Tougher fines for most serious food crimes

By Alice Foster

- Last updated on GMT

Food safety crime guidelines for fines

Related tags Occupational safety and health

Businesses found guilty of corporate manslaughter and the most serious food crimes will face tougher fines under new guidelines published today (November 3).

Companies with turnovers of over £50M could be fined up to £20M for corporate manslaughter and up to £3M for breach of food safety regulations, according to the sentencing guidelines.

The rules, which also cover health and safety regulations, instruct judges to take a company’s turnover and financial circumstances into account when imposing fines.

Penalties for serious offending have been increased because in the past some offenders received fines that did not properly reflect their crimes, the Sentencing Council said.   

‘Fair and proportionate’

Council member Michael Caplan QC said: “These guidelines will introduce a consistent approach to sentencing, ensuring fair and proportionate sentences for those who cause death or injury to their employees and the public or put them at risk.

“These offences can have very serious consequences and it is important that sentences reflect these.”

The guidelines cover everything from E. coli​ outbreaks caused by unsafe food preparation to workplace injuries caused by manufacturers that do not provide training for operating machinery. 

Other offences include placing unsafe food on the market, inadequate traceability and food recalls and misleading consumers through labelling and advertising, according to Eversheds law firm.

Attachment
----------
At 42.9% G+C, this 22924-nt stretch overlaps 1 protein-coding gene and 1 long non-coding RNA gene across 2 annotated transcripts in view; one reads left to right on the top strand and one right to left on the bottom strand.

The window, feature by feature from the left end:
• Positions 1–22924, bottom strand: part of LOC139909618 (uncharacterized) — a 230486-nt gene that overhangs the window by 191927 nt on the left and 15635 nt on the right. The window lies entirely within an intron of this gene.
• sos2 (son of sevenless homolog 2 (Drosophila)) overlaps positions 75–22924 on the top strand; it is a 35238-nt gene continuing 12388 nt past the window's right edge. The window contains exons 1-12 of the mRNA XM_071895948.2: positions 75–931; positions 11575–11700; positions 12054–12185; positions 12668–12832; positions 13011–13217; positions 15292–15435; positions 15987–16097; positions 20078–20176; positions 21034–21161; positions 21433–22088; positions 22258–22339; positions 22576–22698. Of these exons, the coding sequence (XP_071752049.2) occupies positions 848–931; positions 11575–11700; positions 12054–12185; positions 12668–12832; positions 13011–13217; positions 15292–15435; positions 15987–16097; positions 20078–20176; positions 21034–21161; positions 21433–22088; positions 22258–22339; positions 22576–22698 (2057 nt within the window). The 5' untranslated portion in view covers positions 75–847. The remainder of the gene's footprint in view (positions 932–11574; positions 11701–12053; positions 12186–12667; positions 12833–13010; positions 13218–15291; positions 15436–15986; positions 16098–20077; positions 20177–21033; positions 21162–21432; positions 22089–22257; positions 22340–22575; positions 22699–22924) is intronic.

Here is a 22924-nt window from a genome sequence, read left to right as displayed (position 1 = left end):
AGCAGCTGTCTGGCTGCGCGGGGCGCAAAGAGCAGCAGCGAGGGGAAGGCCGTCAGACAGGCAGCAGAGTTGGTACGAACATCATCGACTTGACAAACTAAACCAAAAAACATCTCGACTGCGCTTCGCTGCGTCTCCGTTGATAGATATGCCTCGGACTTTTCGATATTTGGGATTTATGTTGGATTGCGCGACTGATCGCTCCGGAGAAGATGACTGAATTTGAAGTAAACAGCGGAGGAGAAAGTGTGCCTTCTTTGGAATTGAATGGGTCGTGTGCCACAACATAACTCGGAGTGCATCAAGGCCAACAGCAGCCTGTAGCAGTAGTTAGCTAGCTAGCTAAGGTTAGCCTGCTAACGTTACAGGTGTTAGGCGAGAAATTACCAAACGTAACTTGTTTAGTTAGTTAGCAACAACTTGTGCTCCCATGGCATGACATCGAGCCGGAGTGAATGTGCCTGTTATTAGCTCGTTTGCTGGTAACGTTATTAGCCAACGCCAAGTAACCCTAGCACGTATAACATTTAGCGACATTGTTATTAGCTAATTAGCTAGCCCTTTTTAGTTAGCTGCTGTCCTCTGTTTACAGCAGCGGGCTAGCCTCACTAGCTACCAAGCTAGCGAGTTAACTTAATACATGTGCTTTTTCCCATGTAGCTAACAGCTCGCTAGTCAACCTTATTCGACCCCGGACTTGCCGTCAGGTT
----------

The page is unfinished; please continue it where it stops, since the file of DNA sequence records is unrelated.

‘Culpability’ and ‘harm’​ 

Eversheds head of food and drink David Young said: “The approach to sentencing is the same as the health and safety offences with the same concepts of ‘culpability’ and ‘harm’.  

“For individuals there is an increased possibility of custodial sentences for offences involving ‘very high’ or ‘high’ culpability.” 

Young said the list of mitigating factors now excludes evidence that the business has the correct procedures in place or took steps to remedy the problem. 

“Therefore where a business may have fallen just short of establishing a due diligence defence; evidence of its systems and procedures will no longer be considered a mitigating feature,” ​he said. 

Food Standards Agency director of regulatory and legal strategy Rod Ainsworth welcomed the guidelines which will ensure consistency in sentencing for food safety and hygiene offences.   

“They will also ensure that offenders are sentenced fairly and proportionately in the interests of consumers,” ​Ainsworth said. 

Penalties for companies with over £50M turnover

Food crime – up to £3M

Health and safety offences – up to £10M

Corporate manslaughter – up to £20M 

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